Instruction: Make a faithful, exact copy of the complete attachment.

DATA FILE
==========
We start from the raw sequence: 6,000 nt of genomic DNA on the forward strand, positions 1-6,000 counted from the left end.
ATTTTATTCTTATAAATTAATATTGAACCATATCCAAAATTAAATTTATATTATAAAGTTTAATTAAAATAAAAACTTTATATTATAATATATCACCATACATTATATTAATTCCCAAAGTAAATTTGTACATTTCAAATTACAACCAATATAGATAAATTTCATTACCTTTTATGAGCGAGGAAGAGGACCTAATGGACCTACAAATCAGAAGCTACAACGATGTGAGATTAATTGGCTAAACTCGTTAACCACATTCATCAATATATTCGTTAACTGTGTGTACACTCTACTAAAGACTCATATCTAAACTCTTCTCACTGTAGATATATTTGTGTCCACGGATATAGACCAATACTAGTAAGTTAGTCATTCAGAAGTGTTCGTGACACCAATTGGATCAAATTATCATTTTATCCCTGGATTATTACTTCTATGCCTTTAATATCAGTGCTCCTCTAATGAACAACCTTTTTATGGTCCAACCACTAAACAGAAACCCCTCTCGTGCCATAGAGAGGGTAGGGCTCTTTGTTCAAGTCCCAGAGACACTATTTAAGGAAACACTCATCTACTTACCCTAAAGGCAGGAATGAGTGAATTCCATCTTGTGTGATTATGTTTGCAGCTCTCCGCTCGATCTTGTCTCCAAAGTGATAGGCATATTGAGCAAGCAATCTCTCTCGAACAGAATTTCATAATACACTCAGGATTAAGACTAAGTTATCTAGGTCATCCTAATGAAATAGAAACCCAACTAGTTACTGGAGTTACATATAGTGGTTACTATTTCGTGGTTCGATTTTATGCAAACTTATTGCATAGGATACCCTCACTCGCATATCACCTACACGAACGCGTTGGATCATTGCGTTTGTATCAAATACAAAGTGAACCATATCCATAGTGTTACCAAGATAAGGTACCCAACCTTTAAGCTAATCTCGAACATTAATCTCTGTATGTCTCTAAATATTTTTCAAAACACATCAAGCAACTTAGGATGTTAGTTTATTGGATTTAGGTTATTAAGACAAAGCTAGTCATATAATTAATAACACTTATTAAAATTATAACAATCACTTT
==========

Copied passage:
We start from the raw sequence: 6,000 nt of genomic DNA on the forward strand, positions 1-6,000 counted from the left end.
ATTTTATTCTTATAAATTAATATTGAACCATATCCAAAATTAAATTTATATTATAAAGTTTAATTAAAATAAAAACTTTATATTATAATATATCACCATACATTATATTAATTCCCAAAGTAAATTTGTACATTTCAAATTACAACCAATATAGATAAATTTCATTACCTTTTATGAGCGAGGAAGAGGACCTAATGGACCTACAAATCAGAAGCTACAACGATGTGAGATTAATTGGCTAAACTCGTTAACCACATTCATCAATATATTCGTTAACTGTGTGTACACTCTACTAAAGACTCATATCTAAACTCTTCTCACTGTAGATATATTTGTGTCCACGGATATAGACCAATACTAGTAAGTTAGTCATTCAGAAGTGTTCGTGACACCAATTGGATCAAATTATCATTTTATCCCTGGATTATTACTTCTATGCCTTTAATATCAGTGCTCCTCTAATGAACAACCTTTTTATGGTCCAACCACTAAACAGAAACCCCTCTCGTGCCATAGAGAGGGTAGGGCTCTTTGTTCAAGTCCCAGAGACACTATTTAAGGAAACACTCATCTACTTACCCTAAAGGCAGGAATGAGTGAATTCCATCTTGTGTGATTATGTTTGCAGCTCTCCGCTCGATCTTGTCTCCAAAGTGATAGGCATATTGAGCAAGCAATCTCTCTCGAACAGAATTTCATAATACACTCAGGATTAAGACTAAGTTATCTAGGTCATCCTAATGAAATAGAAACCCAACTAGTTACTGGAGTTACATATAGTGGTTACTATTTCGTGGTTCGATTTTATGCAAACTTATTGCATAGGATACCCTCACTCGCATATCACCTACACGAACGCGTTGGATCATTGCGTTTGTATCAAATACAAAGTGAACCATATCCATAGTGTTACCAAGATAAGGTACCCAACCTTTAAGCTAATCTCGAACATTAATCTCTGTATGTCTCTAAATATTTTTCAAAACACATCAAGCAACTTAGGATGTTAGTTTATTGGATTTAGGTTATTAAGACAAAGCTAGTCATATAATTAATAACACTTATTAAAATTATAACAATCACTTT